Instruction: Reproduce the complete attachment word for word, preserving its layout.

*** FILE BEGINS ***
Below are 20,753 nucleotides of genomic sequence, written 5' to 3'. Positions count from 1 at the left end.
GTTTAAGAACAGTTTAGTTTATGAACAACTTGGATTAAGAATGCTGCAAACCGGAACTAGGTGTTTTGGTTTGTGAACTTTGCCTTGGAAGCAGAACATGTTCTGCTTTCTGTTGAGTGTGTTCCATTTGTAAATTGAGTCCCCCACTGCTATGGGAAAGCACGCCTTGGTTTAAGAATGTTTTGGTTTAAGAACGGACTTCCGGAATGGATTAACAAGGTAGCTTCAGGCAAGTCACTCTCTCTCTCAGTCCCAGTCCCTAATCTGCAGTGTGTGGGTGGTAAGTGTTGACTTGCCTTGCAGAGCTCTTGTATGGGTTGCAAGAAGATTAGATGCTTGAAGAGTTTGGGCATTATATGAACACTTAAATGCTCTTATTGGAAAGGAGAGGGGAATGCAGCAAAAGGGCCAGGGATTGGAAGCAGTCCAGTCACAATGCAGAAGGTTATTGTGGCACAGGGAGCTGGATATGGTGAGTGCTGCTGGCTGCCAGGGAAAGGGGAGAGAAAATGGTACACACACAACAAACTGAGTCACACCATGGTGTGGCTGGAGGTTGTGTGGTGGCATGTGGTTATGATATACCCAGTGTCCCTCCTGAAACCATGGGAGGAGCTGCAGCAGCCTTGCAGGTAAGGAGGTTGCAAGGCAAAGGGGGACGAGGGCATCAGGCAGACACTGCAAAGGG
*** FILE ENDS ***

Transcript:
Below are 20,753 nucleotides of genomic sequence, written 5' to 3'. Positions count from 1 at the left end.
GTTTAAGAACAGTTTAGTTTATGAACAACTTGGATTAAGAATGCTGCAAACCGGAACTAGGTGTTTTGGTTTGTGAACTTTGCCTTGGAAGCAGAACATGTTCTGCTTTCTGTTGAGTGTGTTCCATTTGTAAATTGAGTCCCCCACTGCTATGGGAAAGCACGCCTTGGTTTAAGAATGTTTTGGTTTAAGAACGGACTTCCGGAATGGATTAACAAGGTAGCTTCAGGCAAGTCACTCTCTCTCTCAGTCCCAGTCCCTAATCTGCAGTGTGTGGGTGGTAAGTGTTGACTTGCCTTGCAGAGCTCTTGTATGGGTTGCAAGAAGATTAGATGCTTGAAGAGTTTGGGCATTATATGAACACTTAAATGCTCTTATTGGAAAGGAGAGGGGAATGCAGCAAAAGGGCCAGGGATTGGAAGCAGTCCAGTCACAATGCAGAAGGTTATTGTGGCACAGGGAGCTGGATATGGTGAGTGCTGCTGGCTGCCAGGGAAAGGGGAGAGAAAATGGTACACACACAACAAACTGAGTCACACCATGGTGTGGCTGGAGGTTGTGTGGTGGCATGTGGTTATGATATACCCAGTGTCCCTCCTGAAACCATGGGAGGAGCTGCAGCAGCCTTGCAGGTAAGGAGGTTGCAAGGCAAAGGGGGACGAGGGCATCAGGCAGACACTGCAAAGGG